Animal diseases impact on livestock production and threaten food security through loss of animal protein. Additionally, disease impacts may cause major production losses by adding to the cost of livestock production through the necessity to apply costly disease control measures. Taken together, farm animal diseases have been shown to increase poverty levels particularly in poor communities in Africa that have a high dependence on livestock farming for sustenance (Perry et al., 2009). Research to learn more about animal diseases is necessary for the development of appropriate policies and strategies to prevent, control and possibly eradicate costly animal diseases in order to increase socio-economic development and improve livelihood, especially in Africa (Perry et al., 2009). The purpose of this study was to investigate five viruses that cause upper respiratory tract infections in cattle: bovine alphaherpesvirus-1 (BoHV-1), bovine viral diarrhoea virus (BVDV), bovine respiratory syncytial virus (BRSV), bovine parainfluenza-3 virus (PI-3) and bovine mastadenovirus-3 (BAV-3), in the rural Mnisi farming community in the Mpumalanga Province, South Africa which is located adjacent to the Kruger National Park (KNP) and private game reserves (Figure 1). The Mnisi Community Project (MCP) is a University of Pretoria initiative that is based on an One Health approach at the human/livestock/wildlife/ecosystem interface. Within the Mnisi community there are a number of dip tanks to which cattle are obligated to attend weekly for FMD inspection. In return, cattle are plunge-dipped free of charge in acaricides, as an aid to control tick-borne diseases such a theileriosis, anaplasmosis, heartwater and redwater. These viruses are known to cause pathology of the respiratory tract and lead to morbidity and even mortality in some cases. In addition, two of the viruses studied here, BoHV-1 and BVDV, can suppress the immune system of the host and also increase the risk of secondary bacterial infections (Valarcher & Hägglund, 2006).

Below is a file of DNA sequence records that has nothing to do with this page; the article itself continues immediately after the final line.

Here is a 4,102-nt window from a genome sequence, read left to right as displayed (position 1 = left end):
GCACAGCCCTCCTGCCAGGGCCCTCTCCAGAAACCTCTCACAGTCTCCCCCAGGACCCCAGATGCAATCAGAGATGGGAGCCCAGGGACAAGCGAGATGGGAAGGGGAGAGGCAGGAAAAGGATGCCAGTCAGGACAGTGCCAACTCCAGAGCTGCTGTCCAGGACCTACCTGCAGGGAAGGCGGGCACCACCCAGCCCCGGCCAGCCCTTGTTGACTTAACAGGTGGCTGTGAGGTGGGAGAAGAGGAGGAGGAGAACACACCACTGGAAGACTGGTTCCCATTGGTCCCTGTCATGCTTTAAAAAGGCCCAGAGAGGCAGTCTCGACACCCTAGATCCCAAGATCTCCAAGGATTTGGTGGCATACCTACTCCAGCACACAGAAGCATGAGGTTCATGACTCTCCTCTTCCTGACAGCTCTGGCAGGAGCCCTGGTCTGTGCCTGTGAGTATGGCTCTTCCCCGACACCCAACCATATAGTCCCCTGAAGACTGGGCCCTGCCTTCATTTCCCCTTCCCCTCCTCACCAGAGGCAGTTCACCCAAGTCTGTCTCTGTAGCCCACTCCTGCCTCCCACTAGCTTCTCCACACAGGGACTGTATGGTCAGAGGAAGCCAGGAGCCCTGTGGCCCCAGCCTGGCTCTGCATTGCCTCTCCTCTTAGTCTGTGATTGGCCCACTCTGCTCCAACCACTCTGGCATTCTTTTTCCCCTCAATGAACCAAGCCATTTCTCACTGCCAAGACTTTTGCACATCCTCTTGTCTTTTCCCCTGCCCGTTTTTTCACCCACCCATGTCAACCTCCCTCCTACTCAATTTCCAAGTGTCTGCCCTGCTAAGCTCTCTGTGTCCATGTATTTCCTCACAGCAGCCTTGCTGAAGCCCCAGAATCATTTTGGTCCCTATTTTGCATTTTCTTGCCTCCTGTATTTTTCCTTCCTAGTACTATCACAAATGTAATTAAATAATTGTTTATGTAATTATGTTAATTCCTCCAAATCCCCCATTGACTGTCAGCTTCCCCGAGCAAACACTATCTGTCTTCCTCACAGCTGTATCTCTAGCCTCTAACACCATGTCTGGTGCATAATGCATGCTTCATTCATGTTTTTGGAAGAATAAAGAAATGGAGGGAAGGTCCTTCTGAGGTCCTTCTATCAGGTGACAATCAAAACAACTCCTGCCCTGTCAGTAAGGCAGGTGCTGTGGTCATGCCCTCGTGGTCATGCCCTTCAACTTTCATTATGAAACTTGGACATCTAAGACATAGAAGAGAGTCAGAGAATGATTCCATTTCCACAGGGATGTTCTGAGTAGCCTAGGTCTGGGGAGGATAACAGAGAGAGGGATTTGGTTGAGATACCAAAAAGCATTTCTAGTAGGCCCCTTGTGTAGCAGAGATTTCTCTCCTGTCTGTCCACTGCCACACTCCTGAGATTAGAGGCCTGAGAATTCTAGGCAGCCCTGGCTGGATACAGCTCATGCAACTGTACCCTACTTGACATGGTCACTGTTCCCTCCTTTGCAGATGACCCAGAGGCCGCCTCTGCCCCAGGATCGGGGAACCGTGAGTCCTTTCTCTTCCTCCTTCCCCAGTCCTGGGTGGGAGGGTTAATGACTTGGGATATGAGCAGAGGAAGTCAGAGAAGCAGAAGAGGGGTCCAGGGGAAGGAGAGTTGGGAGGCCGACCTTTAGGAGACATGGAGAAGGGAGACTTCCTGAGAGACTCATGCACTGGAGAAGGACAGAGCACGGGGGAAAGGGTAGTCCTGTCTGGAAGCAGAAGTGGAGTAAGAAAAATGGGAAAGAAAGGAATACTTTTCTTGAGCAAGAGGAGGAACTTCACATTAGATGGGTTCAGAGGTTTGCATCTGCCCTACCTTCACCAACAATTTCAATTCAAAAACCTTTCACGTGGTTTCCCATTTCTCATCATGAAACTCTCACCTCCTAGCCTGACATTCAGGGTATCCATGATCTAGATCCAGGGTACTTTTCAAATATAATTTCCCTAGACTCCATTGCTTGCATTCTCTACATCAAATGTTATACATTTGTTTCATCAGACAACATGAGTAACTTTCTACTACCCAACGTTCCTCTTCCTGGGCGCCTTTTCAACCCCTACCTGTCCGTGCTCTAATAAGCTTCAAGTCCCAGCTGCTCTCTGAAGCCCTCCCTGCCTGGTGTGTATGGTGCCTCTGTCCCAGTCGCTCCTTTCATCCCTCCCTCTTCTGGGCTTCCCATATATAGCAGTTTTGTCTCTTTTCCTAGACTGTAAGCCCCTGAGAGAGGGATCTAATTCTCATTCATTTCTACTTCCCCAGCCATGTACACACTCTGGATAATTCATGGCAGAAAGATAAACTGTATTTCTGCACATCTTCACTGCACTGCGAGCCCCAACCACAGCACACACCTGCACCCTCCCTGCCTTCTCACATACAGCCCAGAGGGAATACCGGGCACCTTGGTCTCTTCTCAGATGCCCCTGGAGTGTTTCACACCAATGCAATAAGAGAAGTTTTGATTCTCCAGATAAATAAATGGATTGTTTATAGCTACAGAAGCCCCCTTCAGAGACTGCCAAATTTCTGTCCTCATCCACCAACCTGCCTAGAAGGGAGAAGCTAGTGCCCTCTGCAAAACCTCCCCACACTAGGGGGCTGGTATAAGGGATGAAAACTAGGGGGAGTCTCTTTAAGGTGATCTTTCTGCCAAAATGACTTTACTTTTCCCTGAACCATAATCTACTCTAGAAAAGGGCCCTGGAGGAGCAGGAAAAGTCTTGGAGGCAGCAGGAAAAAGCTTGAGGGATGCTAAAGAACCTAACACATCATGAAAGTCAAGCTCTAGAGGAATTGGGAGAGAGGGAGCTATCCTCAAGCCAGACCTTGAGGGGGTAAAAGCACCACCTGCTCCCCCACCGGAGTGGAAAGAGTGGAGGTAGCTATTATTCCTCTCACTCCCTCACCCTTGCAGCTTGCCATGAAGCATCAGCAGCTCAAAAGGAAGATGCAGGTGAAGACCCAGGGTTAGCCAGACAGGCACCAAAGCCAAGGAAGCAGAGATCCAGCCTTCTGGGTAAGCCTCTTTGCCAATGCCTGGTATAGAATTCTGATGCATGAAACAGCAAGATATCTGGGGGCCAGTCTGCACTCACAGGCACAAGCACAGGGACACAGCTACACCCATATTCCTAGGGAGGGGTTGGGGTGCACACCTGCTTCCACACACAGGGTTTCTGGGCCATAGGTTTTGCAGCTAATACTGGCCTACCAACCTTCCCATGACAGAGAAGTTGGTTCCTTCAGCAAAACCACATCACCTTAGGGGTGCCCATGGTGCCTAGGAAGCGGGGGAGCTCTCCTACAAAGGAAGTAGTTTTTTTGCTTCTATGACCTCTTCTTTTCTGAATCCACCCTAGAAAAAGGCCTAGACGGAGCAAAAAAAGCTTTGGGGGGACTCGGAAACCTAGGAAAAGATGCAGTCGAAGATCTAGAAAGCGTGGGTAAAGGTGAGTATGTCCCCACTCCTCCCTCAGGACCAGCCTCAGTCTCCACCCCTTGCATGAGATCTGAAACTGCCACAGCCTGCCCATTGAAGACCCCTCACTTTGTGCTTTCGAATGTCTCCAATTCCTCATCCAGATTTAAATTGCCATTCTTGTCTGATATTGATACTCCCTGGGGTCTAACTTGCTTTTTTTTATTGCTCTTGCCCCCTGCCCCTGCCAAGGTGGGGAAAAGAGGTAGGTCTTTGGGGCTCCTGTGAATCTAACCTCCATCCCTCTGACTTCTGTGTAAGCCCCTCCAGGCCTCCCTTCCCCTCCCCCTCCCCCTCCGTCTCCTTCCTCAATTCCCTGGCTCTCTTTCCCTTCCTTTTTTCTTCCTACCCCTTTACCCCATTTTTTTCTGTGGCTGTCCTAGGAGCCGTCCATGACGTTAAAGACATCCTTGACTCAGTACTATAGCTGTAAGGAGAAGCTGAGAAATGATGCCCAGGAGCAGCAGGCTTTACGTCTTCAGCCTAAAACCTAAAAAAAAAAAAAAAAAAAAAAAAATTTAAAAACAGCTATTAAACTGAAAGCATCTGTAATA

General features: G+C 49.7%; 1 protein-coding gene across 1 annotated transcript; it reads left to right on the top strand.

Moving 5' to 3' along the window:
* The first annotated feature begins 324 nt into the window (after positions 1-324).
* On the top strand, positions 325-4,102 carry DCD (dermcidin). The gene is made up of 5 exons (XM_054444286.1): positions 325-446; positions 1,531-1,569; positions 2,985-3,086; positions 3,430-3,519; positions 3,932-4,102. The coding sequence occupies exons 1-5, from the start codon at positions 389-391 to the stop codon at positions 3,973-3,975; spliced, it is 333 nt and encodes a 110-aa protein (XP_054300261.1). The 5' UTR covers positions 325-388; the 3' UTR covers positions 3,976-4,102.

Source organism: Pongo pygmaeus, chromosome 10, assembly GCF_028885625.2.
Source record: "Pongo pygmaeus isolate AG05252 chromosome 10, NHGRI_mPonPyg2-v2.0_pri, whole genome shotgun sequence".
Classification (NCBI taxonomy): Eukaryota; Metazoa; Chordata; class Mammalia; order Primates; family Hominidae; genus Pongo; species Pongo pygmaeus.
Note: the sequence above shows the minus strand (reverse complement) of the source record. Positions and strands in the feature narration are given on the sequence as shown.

This study used a cross sectional design to determine the spatially explicit herd-level antibody seroprevalence of five respiratory tract viruses. A total of 423 sera stored in the Hans Hoheisen Wildlife Centre biobank were collected at 11 dip tanks in the Mnisi communal farming area. A commercially available pentavalent, indirect enzyme linked immunosorbent assay (ELISA) was performed to estimate the seroprevalence of each.
The overall proportion of sera that contained antibodies against each pathogen were as follows: 43.3% for BoHV-1; 30.5% for BVDV; 82.5% for BRSV; 44.4% for PI-3 and 83.2% for BAV-3. The prevalence of antibodies against the five respiratory viruses did not appear to be influenced by location, distance from the adjacent wildlife conservation area, time of the year, or sex. However, age was a risk factor as antibodies appeared less frequently in animals less than 12 months of age compared to animals between 12 and 24 months, or older than 24 months. Findings from this study should provide information for the cattle farmers and animal health sector that provide animal health and extension services about the risk of bovine respiratory disease in the Mnisi communal farming area. Appropriate measures to minimize exposure to viral respiratory tract infections are discussed.